In Parashat Shemot, a child, Moses, is born to Yocheved and placed in a basket on the river, while the baby’s sister, Miriam, stands watch from afar.
Prof. Renée Levine Melammed, professor of Jewish history at the Schechter Institute of Jewish Studies, shares with us the story of another Miriam: the sister of Moses Maimonides.
Full transcription below:
Among the letters that can be found in the Cairo Genizah, are letters written by sisters to brothers. This is actually very common because if there were no fathers around, the brothers took care of the sisters. And what I found among them, actually it was not my personal discovery, but what I found extremely interesting there, was a letter written by a woman whose brother was none other than Maimonides Moshe ben Maimon. Her name was Miriam. So, she was actually Miriam bat Maimon. And I thought about it the other day, I realized that we have here just like Moshe Rabbenu in the Bible, whose sister was Miriam. Here we have Moshe ben Maimon whose sister was also Miriam. And Miriam opens this letter up with an amazing introduction. You would think she would write, dear brother, how are you? What’s happening? How are your kids? Or how are my kids? Or something like this. But she starts with two or three lines of superlatives to the greatest, most impressive, most Holy, most wonderful et cetera, et cetera, et cetera. And then she gets to the bottom line.
The problem is that she had sent her son to Cairo for studies and many of the families who didn’t live in the big city would send their children there. And we have actually other letters by mothers who were worried about their sons. This son didn’t write to his mother. It sort of reminds us of summer camp when our parents get worried that we’re not writing them, but she has someone very important who can help her out because she realizes that her brother is extremely well connected. “I know that you’re very busy, but please I’m not eating, I’m not sleeping. I’m so worried about my son. So please find out where your nephew is and let me know how he is. And if by any chance you discover that he’s not around, maybe he went somewhere else. (We don’t know how old he was when he was in elementary school or in a higher level.) If for some reason he’s not in Cairo, then you sent him a letter and you give him a piece of your mind and include my letter with this.”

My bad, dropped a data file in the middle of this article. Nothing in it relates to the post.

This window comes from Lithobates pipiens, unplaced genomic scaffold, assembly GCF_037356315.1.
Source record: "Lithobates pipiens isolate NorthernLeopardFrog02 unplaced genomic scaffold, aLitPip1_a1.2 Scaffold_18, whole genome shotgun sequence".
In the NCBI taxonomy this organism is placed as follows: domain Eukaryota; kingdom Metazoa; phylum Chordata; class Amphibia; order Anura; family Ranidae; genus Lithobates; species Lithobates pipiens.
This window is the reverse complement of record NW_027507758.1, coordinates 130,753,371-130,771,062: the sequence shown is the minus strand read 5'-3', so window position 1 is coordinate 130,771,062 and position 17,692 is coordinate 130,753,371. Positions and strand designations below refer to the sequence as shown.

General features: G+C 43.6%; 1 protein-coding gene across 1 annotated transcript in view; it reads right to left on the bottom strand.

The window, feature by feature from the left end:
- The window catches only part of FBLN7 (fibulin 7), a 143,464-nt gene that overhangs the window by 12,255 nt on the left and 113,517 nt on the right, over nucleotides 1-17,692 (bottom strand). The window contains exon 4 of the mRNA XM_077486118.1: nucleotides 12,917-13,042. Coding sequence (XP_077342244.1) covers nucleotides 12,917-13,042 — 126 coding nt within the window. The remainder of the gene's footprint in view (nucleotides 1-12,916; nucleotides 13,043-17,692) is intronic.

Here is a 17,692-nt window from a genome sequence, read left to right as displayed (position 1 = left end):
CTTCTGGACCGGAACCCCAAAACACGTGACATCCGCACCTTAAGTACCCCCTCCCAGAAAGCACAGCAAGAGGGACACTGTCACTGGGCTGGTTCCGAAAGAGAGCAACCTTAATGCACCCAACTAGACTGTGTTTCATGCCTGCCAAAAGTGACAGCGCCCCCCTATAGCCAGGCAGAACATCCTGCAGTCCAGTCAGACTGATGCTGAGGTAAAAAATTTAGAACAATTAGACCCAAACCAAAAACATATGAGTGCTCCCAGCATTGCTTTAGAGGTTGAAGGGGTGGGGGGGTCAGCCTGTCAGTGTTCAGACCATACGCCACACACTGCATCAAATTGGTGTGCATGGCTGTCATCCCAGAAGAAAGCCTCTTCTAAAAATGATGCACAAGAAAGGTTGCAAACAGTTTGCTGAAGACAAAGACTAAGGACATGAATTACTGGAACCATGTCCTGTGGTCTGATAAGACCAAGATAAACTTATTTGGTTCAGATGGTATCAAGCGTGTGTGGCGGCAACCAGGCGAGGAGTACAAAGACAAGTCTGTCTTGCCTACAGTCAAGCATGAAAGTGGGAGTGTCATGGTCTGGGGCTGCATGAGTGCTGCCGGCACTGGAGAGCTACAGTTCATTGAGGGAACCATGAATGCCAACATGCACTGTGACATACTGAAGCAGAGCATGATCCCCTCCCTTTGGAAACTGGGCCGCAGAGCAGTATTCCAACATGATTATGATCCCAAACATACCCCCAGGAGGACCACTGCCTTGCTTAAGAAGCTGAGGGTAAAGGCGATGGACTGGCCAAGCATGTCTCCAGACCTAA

So we have this letter that was sent to Maimonides at the end of the 12th century. He died in 1204. So it had to be sometime towards the end of the 12th century. Unfortunately, we don’t have the answer. We don’t know what happened to her son. I’m pretty sure that Maimonides did what he was supposed to do. His brotherly fraternal duty. But we’re going to hope that he indeed found the son and settled the problem and that he wrote to his mother.
Renée Levine Melammed, originally from Long Island, New York, received her degrees from Smith College and Brandeis University. Her dissertation and early research dealt with the lives of crypto-Jewish women in Spain and the way in which conversos coped with the issue of their identity; her research now is focusing on women’s lives as reflected in the Cairo Geniza. She is a professor of Jewish history at Schechter, teaching courses in medieval Jewish history and gender studies as well as in Jews of Spain and Islamic lands.